Additional problems of physician-

Many physicians have not had personal experience with serious illness.17 It may upset them to encounter the frequent annoyances of being a patient, such as delay in obtaining appointments, inconvenience and unpleasantness associated with some medical tests, surprise at expense,10 restrictions of managed care and insurance, and distress if treated as patients and not physicians.

Some treating physicians, perhaps to deal with their own anxiety, may limit meetings with physician-patients, may provide only brief and dogmatic explanations, and may assume incorrectly that physician-patients possess sufficient medical knowledge to fill in information gaps. This behavior offers little opportunity to develop an empathic relationship and unsatisfactory care may result.

Preservation of confidentiality and privacy, which most physicians know to be only relative, is a major issue for many physician-patients. Illness may adversely affect malpractice and other insurance coverage as well as hospital credentialing. In my experience, confidentiality issues are a major reason for delay by physicians in seeking personal medical attention, especially when psychiatric or cognitive illnesses are a concern.

Both physicians and their patients may act unconsciously as though physicians are not supposed to become ill.55,58 Self-treatment, sometimes inadequate or incorrect, is frequent and denial of disease is rampant,32 occasionally aided and abetted by colleagues and family.

Whether sought for or not, some physician-patients may fall victim to "the VIP syndrome."32,59,60 Circumvention of administrative and medical regimens and difficulties nurses and other health care professionals have in dealing with the physician-patient, may lead to poor medical care and outcomes, confusion, and occasional hostility.32 Many physicians know little about hospital routines and procedures, and nurses may be embarrassed to discuss them. Nurses may become annoyed at a medical family's expectations for greater than usual personal service. I have seen well-meaning colleagues turn the physician-patient's hospital room into a private club, complete with alcoholic drinks. These same colleagues may offer gratuitous diagnostic and therapeutic advice to the patient and second-guess the treating physician. The presumed VIP status of the patient, as well as serious illness that greatly troubles caregivers, may result in isolation,9 which in turn may precipitate a vicious cycle of increased demands and further staff withdrawal.60

Professional courtesy for physician charges is somewhat less awkward an issue now for physician-patients and their relatives than it once was.32,61 Treating physicians may obtain some reimbursement by "insurance only" billing, but the lack of full payment for professional services occasionally may cause discomfort for both patient and physician.

Medical care of family members of physicians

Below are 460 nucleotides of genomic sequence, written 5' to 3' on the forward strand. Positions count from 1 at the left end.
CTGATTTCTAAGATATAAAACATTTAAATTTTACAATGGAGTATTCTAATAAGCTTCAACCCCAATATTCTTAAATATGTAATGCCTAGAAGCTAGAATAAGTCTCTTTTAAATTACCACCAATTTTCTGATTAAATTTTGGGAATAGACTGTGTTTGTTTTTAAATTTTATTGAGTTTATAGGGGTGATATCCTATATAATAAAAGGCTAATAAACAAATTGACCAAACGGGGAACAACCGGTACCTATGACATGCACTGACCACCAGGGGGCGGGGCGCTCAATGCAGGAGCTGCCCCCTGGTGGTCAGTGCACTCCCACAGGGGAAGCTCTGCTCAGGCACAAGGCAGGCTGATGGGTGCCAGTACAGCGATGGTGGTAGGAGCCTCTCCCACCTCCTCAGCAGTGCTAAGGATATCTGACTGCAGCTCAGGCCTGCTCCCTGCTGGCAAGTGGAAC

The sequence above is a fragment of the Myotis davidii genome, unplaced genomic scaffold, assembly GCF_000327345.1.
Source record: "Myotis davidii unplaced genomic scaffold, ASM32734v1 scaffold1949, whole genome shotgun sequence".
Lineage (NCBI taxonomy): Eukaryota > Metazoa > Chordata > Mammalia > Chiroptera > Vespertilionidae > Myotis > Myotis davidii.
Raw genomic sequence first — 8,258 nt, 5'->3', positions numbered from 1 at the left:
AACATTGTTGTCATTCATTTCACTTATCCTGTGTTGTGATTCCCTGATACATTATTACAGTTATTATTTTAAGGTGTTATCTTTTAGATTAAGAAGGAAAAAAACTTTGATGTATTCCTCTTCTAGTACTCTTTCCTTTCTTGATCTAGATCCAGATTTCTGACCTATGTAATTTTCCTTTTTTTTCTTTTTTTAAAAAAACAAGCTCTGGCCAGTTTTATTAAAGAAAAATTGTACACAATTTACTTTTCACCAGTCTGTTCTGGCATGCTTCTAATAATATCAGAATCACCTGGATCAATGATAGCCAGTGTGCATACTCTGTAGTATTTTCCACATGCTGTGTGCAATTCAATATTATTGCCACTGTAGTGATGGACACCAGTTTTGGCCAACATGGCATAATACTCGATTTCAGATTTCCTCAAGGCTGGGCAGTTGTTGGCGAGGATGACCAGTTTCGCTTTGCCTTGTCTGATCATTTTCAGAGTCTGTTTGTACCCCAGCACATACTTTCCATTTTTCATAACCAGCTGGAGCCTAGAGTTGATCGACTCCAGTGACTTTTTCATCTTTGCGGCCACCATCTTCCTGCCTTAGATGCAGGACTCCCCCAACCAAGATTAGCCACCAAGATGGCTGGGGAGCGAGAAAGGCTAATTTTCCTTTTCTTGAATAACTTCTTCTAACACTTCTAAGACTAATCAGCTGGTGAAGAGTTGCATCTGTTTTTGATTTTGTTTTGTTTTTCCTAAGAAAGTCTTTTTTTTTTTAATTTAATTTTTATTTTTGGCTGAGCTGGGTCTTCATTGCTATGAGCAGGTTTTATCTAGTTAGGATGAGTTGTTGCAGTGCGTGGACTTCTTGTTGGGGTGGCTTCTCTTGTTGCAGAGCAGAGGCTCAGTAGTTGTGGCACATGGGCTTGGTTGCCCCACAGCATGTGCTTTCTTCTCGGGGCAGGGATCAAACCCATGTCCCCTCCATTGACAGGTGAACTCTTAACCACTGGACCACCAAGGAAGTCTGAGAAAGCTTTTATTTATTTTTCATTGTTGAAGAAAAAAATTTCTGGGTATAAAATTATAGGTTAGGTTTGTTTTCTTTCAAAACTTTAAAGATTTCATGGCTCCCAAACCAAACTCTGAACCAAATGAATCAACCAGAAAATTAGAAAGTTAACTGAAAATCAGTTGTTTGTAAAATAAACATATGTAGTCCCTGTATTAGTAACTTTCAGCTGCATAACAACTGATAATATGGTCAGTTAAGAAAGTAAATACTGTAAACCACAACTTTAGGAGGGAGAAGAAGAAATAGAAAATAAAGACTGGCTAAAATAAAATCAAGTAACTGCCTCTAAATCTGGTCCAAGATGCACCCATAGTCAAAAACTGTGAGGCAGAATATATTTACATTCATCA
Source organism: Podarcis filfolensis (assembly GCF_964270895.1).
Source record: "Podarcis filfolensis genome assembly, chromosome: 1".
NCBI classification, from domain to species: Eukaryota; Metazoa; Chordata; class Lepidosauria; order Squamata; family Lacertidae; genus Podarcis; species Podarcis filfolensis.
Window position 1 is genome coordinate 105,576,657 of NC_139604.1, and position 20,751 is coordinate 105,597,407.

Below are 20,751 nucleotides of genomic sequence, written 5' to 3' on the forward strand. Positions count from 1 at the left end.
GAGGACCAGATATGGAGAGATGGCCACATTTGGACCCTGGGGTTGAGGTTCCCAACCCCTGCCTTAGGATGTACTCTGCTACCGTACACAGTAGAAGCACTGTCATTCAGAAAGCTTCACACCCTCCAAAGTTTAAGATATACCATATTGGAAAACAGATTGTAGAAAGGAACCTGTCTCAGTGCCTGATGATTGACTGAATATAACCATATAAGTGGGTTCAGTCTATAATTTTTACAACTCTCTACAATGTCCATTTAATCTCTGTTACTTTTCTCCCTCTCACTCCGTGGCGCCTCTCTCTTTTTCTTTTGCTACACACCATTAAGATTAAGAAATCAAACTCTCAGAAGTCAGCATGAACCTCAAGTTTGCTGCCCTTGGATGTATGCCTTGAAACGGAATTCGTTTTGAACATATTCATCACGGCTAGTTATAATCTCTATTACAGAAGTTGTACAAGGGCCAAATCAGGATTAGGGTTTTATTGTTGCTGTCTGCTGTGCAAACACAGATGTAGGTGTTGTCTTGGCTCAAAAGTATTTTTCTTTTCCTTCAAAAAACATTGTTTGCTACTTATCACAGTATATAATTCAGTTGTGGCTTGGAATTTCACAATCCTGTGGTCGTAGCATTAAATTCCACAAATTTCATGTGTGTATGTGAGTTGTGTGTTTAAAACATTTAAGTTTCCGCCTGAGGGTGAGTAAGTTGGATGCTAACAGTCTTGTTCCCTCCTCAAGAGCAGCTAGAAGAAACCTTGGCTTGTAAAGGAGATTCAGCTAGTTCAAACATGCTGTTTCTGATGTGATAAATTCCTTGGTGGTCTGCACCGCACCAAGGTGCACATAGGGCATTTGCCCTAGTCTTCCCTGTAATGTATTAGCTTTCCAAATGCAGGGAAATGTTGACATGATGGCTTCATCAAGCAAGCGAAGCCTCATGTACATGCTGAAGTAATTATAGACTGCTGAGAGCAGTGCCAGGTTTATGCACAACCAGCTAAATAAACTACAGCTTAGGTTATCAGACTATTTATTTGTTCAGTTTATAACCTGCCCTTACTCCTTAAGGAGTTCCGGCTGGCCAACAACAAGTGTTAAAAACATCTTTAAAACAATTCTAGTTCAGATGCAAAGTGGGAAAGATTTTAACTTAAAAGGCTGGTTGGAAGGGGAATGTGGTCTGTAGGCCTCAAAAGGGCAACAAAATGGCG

Many issues mentioned above are relevant when the patient is a medical family member. The physician-relative may consider illness of a family member a sign of weakness. The patient may not reveal substance or physical abuse and psychological problems for fear of embarrassing the physician-relative. A patient of mine, found to have a high drug level that had caused a perplexing variety of symptoms, vehemently denied drug use for a long time to protect her physician-husband.

Sometimes there may be intrusion by the physician-relative in the management of the medical problem. X-ray films and laboratory test results may be seen by the physician-relative within minutes of completion and the patient informed of the results without prior discussion of their significance with the treating physician. This intrusion can influence significantly the patient's thinking and emotional state, especially if the results are abnormal. A physician-relative may persuade the patient to carry out only part or none of the recommendations made by the consultant, particularly when psychiatric consultation or treatment is recommended.

In teaching hospitals, physician's children are more likely to see staff physicians and/or consultants in the emergency department than residents, thus bypassing the medical education system.62 The same appears to be true in my experience for adult relatives of physicians. Convenience and economics often lead physicians to prescribe medications and do physical examinations for family members.63-66 In one study, 15% had acted as primary attending physician for family members in hospital, and 9% had operated on a relative.64 Thirty-three percent of physicians had observed inappropriate involvement by other physicians in the care of a family member, while 22% were made uncomfortable by acceding to inappropriate requests, such as avoidance of follow-up or continuation of care by the physician-relative.64